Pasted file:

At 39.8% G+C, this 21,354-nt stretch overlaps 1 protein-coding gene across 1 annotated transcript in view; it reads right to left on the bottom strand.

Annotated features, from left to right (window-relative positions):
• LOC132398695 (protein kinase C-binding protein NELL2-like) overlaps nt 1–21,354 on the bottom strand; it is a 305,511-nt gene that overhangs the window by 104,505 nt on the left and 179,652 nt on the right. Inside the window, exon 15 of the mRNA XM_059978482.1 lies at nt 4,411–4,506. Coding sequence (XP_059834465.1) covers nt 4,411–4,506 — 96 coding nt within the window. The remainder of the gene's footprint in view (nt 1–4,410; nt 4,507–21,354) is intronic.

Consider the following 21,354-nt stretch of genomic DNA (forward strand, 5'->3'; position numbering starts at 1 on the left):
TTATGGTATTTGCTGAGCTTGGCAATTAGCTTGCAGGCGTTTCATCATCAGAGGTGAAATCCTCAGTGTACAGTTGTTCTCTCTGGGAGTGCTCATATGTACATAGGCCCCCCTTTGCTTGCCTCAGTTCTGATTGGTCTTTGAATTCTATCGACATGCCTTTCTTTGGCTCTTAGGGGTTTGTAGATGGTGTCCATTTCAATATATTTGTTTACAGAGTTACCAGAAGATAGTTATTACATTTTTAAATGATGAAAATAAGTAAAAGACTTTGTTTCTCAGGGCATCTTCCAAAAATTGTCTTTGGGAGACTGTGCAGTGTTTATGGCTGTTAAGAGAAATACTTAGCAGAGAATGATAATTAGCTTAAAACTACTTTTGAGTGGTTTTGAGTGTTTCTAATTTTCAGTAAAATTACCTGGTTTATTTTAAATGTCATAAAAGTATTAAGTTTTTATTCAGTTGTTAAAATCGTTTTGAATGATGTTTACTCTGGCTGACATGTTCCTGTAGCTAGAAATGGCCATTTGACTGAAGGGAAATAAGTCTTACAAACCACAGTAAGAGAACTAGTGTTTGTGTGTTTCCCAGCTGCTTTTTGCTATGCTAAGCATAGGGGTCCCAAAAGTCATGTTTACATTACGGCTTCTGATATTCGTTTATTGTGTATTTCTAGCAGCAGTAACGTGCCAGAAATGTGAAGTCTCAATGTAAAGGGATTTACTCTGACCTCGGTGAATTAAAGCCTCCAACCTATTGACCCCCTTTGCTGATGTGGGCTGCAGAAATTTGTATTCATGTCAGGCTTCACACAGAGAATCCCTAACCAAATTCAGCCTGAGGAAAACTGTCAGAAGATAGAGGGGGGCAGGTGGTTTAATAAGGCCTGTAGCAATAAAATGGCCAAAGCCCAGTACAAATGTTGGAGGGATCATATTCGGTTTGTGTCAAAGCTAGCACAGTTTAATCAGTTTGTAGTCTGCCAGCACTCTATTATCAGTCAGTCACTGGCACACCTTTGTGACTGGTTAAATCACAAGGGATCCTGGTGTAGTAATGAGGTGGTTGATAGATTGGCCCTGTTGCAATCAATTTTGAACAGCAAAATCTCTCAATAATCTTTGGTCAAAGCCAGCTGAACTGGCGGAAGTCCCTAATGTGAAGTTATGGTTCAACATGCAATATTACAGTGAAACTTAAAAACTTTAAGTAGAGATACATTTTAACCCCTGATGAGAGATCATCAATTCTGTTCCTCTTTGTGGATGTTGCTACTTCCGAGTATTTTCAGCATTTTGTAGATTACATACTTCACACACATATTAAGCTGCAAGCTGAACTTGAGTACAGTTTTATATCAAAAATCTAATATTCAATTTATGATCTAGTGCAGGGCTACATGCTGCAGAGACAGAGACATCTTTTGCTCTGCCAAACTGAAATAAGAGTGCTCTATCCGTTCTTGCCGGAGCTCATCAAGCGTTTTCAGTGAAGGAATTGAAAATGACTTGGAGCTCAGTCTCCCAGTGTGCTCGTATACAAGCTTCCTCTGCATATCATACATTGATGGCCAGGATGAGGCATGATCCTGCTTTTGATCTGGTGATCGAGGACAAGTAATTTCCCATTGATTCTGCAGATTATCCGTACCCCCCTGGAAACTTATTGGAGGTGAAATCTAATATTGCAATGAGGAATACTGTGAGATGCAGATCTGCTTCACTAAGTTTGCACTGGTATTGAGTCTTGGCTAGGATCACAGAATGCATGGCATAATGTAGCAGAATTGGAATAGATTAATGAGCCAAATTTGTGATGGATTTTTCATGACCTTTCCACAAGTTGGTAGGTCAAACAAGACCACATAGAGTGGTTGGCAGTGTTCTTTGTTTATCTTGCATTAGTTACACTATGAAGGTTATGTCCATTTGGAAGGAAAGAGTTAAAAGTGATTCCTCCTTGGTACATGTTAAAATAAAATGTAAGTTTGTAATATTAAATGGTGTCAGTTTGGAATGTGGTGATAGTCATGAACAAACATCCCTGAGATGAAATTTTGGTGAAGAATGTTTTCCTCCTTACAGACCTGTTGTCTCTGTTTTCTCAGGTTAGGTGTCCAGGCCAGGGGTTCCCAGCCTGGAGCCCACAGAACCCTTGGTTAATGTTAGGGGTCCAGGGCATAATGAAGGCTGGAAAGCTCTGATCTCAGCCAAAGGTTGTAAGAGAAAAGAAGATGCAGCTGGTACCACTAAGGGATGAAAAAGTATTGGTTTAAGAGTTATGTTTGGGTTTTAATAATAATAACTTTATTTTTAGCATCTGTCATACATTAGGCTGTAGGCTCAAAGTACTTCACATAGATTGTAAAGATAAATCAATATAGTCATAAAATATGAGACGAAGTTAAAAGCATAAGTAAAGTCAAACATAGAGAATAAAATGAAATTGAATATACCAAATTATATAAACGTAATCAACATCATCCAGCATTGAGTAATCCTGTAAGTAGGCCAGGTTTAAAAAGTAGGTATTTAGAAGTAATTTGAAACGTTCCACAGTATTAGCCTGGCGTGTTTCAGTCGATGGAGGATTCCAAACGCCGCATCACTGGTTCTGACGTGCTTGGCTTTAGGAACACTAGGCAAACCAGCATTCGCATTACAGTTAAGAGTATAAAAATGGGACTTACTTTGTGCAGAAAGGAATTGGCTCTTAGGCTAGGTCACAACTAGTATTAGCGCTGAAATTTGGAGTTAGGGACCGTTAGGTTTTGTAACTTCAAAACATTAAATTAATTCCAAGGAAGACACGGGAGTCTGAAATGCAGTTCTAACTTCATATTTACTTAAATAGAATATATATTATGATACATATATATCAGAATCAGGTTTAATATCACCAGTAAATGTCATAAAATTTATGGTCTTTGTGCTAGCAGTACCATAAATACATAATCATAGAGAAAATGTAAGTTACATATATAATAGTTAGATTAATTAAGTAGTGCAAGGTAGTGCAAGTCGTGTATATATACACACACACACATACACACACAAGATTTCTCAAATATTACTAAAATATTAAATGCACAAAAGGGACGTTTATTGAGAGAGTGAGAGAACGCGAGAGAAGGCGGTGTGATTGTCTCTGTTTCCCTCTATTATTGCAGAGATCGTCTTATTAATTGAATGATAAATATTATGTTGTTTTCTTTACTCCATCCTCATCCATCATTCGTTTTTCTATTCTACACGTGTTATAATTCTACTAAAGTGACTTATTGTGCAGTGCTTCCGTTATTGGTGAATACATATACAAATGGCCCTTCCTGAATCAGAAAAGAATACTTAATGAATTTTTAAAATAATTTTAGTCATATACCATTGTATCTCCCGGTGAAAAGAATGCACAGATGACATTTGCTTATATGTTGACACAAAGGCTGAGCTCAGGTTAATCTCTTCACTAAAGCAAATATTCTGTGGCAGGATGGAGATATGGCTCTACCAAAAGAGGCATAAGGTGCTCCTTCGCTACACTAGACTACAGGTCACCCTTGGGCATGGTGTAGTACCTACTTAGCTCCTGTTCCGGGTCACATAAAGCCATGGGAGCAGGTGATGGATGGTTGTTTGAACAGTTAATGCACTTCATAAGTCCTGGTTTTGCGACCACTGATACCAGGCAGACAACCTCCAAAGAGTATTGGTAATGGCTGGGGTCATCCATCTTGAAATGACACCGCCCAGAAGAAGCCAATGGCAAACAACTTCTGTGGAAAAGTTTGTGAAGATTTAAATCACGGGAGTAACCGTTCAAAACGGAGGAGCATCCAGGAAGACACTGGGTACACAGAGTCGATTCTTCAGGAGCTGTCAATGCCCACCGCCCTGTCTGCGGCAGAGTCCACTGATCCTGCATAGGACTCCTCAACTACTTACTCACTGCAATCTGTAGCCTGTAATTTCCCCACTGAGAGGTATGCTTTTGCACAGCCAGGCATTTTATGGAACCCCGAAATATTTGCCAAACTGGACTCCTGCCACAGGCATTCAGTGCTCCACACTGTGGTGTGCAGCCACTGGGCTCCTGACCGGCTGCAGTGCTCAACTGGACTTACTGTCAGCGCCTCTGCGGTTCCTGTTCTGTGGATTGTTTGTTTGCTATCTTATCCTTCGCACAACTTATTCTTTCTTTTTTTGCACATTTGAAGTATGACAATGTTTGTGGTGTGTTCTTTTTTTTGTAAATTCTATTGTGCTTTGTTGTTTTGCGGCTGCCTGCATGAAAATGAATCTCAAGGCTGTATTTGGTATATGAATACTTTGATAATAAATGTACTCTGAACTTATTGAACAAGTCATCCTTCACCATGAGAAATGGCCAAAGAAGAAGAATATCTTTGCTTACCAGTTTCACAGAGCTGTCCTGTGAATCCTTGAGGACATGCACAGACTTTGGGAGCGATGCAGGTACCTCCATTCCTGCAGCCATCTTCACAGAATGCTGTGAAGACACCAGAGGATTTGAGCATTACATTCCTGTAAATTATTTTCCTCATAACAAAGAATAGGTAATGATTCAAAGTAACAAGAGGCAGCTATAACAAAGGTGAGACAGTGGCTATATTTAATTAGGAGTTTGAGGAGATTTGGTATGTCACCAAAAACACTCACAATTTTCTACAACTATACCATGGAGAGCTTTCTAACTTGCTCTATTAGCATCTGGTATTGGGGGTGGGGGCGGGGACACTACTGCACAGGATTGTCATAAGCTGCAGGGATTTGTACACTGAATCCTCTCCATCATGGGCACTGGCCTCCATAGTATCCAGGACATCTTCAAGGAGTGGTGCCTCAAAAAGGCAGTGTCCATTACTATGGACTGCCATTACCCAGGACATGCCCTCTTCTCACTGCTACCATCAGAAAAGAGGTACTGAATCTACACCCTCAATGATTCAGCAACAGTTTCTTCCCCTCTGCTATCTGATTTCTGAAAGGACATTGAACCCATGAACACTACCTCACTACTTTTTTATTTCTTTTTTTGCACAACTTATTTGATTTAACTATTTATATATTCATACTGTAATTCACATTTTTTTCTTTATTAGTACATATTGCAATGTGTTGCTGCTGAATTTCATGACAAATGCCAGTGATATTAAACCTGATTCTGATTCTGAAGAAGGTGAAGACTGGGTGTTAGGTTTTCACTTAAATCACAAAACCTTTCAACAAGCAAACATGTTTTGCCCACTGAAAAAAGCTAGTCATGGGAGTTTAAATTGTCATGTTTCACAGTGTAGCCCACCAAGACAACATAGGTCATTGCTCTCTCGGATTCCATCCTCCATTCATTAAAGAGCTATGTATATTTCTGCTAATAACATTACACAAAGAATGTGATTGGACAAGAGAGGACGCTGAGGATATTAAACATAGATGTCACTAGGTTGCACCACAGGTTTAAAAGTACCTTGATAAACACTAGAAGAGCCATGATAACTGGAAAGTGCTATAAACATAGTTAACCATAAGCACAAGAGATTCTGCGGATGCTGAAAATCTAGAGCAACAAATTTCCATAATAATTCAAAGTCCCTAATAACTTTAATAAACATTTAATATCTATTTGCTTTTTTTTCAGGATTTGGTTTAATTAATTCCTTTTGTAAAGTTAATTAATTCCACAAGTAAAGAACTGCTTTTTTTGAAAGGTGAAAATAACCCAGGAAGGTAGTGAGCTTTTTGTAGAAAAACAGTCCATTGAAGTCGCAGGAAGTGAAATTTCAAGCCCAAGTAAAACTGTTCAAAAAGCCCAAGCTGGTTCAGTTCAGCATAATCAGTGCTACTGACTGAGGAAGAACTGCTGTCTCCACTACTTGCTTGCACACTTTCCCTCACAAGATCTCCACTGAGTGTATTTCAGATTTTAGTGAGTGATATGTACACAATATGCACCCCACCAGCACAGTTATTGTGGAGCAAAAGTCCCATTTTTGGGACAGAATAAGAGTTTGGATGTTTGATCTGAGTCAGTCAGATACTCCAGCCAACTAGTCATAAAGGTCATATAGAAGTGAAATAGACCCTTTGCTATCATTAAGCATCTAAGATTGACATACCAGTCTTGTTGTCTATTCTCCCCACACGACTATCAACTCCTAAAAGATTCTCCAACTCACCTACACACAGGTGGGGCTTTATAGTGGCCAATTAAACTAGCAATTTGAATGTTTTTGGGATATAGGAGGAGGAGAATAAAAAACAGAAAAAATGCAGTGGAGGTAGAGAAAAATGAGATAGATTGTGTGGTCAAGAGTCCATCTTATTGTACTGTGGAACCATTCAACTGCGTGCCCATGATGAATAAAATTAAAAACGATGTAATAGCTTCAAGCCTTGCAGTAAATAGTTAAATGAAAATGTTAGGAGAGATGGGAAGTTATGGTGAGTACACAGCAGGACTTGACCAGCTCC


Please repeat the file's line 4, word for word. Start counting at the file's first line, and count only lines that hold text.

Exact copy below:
Consider the following 21,354-nt stretch of genomic DNA (forward strand, 5'->3'; position numbering starts at 1 on the left):